A thrilling finale with tension all the way to the final metres. Philippe Gilbert has eased up and Oscar Freire has been caught. Now Jelle Vanendert and Peter Sagan sprint for the line but behind them Enrico Gasparotto of Astana starts to accelerate. The Italian tracked the leaders up the final climb and timed his sprint to perfection to surge past in the last 20 metres. This was the moment the race was won.
It was cold on the start line. Even 1200km away in Spain icy conditions were making riders protest ahead of the Vuelta Castilla y Léon stage. Back in the Netherlands seven riders got a prompt warm up as they jumped away after 40km of racing and were joined by two more riders. But there was dispute in the break, they’d taken 12 minutes on the bunch when race radio reported a small fist fight broke out between riders in the breakaway. Apparently they were bickering over when to stop for a pee. This bizarre incident saw the lead fall to eight minutes in no time.
Behind the pace was picking up although those watching on Eurosport still found more entertainment in the ad breaks, for example watching Ivan Basso and Vincenzo Nibali cooking a shoe.
Back to the race and the bunch deftly navigated archipelagos of traffic islands and at times the race looked like a promotional tour for an urban planning catalogue with bollards, islands and more sleeping policemen than a hot afternoon in Mexico. Instead it was the rural sections that took their toll with the narrow lanes provoking a series of punctures and the hills did some early damage as riders were being dropped including Cadel Evans.
A word to celebrate Alex Howes (Garmin-Barracuda) and Romain Bardet (Ag2r La Mondiale). The two neo-pros were in the day’s breakaway but when the gap started to fall towards a minute it was Bardet who attacked to get rid of the tired riders. A few riders joined him and then again he went and only Howes could, or would, follow. The pair held off the bunch and climbed the penultimate climb of the Keutenberg when Bardet ditched Howes and carried on solo, only being caught with 10km to go. Not bad for a neo pro.
By now the bunch had been shredded by the climbing and about 30 riders were left and Oscar Freire took off with 10km to go. Always a surprise to see a sprinter on the attack but it was a good move for his team with team mate Joaquim Rodríguez behind. It made BMC and Lampre chase and in time Astana joined.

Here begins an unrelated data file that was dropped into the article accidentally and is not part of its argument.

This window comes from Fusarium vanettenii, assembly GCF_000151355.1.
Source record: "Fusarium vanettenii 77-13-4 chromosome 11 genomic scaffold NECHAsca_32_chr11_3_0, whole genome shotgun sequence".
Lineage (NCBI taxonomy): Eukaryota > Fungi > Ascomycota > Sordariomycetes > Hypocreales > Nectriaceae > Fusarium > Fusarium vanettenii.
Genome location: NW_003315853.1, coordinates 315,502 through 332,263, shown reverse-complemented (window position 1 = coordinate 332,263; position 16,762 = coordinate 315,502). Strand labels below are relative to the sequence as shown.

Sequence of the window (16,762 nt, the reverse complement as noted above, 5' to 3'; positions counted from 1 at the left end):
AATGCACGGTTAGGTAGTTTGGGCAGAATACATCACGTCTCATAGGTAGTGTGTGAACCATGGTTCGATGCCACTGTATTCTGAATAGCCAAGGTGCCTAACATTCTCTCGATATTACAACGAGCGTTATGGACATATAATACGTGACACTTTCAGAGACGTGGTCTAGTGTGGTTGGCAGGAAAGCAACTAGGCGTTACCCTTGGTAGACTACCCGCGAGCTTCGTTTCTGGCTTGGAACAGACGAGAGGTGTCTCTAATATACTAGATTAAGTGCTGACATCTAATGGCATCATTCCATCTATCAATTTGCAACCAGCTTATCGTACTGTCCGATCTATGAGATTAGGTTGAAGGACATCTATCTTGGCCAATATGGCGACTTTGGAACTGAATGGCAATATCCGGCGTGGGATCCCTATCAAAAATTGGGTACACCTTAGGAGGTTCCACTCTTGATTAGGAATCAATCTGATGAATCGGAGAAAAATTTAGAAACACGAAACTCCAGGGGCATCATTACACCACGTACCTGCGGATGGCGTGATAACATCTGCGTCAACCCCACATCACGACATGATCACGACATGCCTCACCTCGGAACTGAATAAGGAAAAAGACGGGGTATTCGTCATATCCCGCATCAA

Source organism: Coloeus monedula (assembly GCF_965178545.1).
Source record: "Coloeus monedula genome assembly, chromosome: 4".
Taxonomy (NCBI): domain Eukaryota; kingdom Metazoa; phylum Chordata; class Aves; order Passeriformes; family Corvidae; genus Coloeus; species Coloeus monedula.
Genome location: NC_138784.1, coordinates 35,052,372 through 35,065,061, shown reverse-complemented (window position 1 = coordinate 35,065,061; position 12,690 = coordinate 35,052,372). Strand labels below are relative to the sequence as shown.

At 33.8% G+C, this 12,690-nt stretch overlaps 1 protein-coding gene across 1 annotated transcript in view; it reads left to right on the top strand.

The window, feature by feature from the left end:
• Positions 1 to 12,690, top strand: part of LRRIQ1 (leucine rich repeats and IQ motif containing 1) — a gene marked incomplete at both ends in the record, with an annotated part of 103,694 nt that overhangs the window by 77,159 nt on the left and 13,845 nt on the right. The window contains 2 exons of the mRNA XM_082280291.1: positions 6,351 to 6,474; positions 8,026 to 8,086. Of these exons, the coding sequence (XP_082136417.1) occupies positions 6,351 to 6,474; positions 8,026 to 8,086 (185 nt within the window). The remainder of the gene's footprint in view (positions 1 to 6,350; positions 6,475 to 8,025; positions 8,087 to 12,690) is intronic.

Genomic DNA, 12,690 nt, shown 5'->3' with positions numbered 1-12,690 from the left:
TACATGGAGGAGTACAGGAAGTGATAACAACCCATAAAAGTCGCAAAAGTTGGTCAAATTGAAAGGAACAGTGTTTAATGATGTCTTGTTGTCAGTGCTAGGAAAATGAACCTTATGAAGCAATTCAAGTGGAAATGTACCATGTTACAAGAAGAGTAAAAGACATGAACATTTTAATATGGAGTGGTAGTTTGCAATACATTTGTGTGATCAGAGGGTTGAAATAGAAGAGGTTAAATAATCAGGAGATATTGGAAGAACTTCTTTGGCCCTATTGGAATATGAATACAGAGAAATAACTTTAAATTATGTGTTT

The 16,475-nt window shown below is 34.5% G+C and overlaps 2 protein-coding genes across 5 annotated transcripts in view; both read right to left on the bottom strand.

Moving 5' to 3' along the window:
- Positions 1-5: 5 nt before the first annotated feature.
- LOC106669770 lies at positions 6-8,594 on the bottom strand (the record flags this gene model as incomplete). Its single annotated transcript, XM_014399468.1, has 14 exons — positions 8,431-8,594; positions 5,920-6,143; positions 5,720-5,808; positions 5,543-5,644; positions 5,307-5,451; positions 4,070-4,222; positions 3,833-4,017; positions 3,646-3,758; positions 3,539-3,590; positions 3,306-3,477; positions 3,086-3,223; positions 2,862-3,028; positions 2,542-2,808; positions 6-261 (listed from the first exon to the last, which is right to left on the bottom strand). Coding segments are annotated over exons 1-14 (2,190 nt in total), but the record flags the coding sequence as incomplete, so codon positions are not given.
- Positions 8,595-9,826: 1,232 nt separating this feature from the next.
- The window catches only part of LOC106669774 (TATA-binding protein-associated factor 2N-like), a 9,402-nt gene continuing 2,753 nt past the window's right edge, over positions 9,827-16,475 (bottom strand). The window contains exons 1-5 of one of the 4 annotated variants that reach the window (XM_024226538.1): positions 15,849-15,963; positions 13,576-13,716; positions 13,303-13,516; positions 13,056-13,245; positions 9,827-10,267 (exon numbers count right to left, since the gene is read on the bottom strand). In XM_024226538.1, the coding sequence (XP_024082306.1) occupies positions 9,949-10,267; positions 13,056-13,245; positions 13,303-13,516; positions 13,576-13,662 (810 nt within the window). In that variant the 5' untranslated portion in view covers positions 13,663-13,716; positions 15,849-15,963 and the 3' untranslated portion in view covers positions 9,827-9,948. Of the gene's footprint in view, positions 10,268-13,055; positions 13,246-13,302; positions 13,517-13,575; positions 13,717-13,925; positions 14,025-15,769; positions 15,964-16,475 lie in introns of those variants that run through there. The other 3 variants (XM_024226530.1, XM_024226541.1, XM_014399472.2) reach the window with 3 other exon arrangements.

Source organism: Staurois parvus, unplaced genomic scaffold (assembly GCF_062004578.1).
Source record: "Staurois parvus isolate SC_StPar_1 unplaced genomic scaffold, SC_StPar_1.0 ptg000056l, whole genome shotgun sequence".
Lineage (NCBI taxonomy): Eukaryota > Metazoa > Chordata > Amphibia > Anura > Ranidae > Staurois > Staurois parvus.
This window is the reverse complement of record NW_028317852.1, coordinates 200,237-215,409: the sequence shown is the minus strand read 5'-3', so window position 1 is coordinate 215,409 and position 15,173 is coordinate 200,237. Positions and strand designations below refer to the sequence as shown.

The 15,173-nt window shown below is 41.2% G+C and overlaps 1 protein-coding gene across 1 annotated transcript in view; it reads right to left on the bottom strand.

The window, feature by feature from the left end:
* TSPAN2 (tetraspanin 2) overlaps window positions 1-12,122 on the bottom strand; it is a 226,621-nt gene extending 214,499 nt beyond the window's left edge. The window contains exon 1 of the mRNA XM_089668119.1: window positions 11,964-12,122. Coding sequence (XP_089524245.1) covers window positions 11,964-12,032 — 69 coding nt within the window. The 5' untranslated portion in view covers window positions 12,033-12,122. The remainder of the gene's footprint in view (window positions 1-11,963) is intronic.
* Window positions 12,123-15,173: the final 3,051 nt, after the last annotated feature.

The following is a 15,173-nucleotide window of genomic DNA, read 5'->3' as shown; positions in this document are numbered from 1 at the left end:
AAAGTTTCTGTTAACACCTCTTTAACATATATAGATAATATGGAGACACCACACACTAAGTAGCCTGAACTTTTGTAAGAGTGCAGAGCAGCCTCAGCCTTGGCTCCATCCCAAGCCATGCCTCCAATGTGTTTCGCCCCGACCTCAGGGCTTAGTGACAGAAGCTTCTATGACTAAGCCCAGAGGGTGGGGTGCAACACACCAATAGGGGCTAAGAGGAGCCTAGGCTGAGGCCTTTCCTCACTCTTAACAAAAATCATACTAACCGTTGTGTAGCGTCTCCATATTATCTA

With 2km to go Freire led by 12 seconds when Nicki Terpstra jumped from the bunch and closed in Freire but the chase was not far behind. A lone rider reaching the final climb needs a decent buffer and neither Terpstra or Freire were going to resist, although for a brief moment we got to a glimpse of Freire’s climbing style.
If today was a day of surprise, the biggest wonder of the day was Philippe Gilbert. He led the chase up the Cauberg right from the start and kept churning a huge gear only to be passed shortly before the finish line. Let’s use the conditional for a moment: what if he had a team mate to do some of the work? And if he was feeling more confident, maybe he would not have put out such an effort so early? Maybe he could have won?
But he didn’t. No ifs as Sky’s Lars Petter Nordhaug and Lampre’s Damiano Cunego butted and crashed hard. Ahead of the damage Peter Sagan, Jelle Vanendert and Enrico Gasparotto were perfectly placed behind Gilbert and put time into the others. Look at the photo and you can see the trio. With Astana’s Maxim Iglinskiy to block on one side and Terpstra slowing on the others, Vanendert and Sagan had the momentum to get Gilbert back.
Gilbert’s giant pull allowed the four to finally reel in Freire and Gasparotto led the chase on the final part of the rise. But as soon as the slope eased so did Gilbert. Sagan led out the sprint with Vanendert then Gasparotto. For a moment in time at 20 metres to go we got three riders side by side for the sprint… but only because Gasparotto had the momentum and was surging clear for the win, leaving Vanendert banging the handlebars in a rage of cliché. It was a perfectly timed move.
Was it a surprise win? Well Gasparotto is an expert in uphill finishes; few had him down for the win but a podium was always possible. After all, look at the photo evidence from the Amstel podium in 2010.
If anything Gasparotto brings other surprises. Today saw the first Italian win in a classic since 2009 when Davide Rebellin won the Flèche Wallonne. A late starter in cycling, Gasparotto in the youth squad of AC Milan, one of the most prestigious clubs in Italian soccer. He’s also the son of a winegrower in Friuli… who today won the Dutch race sponsored by a brewery.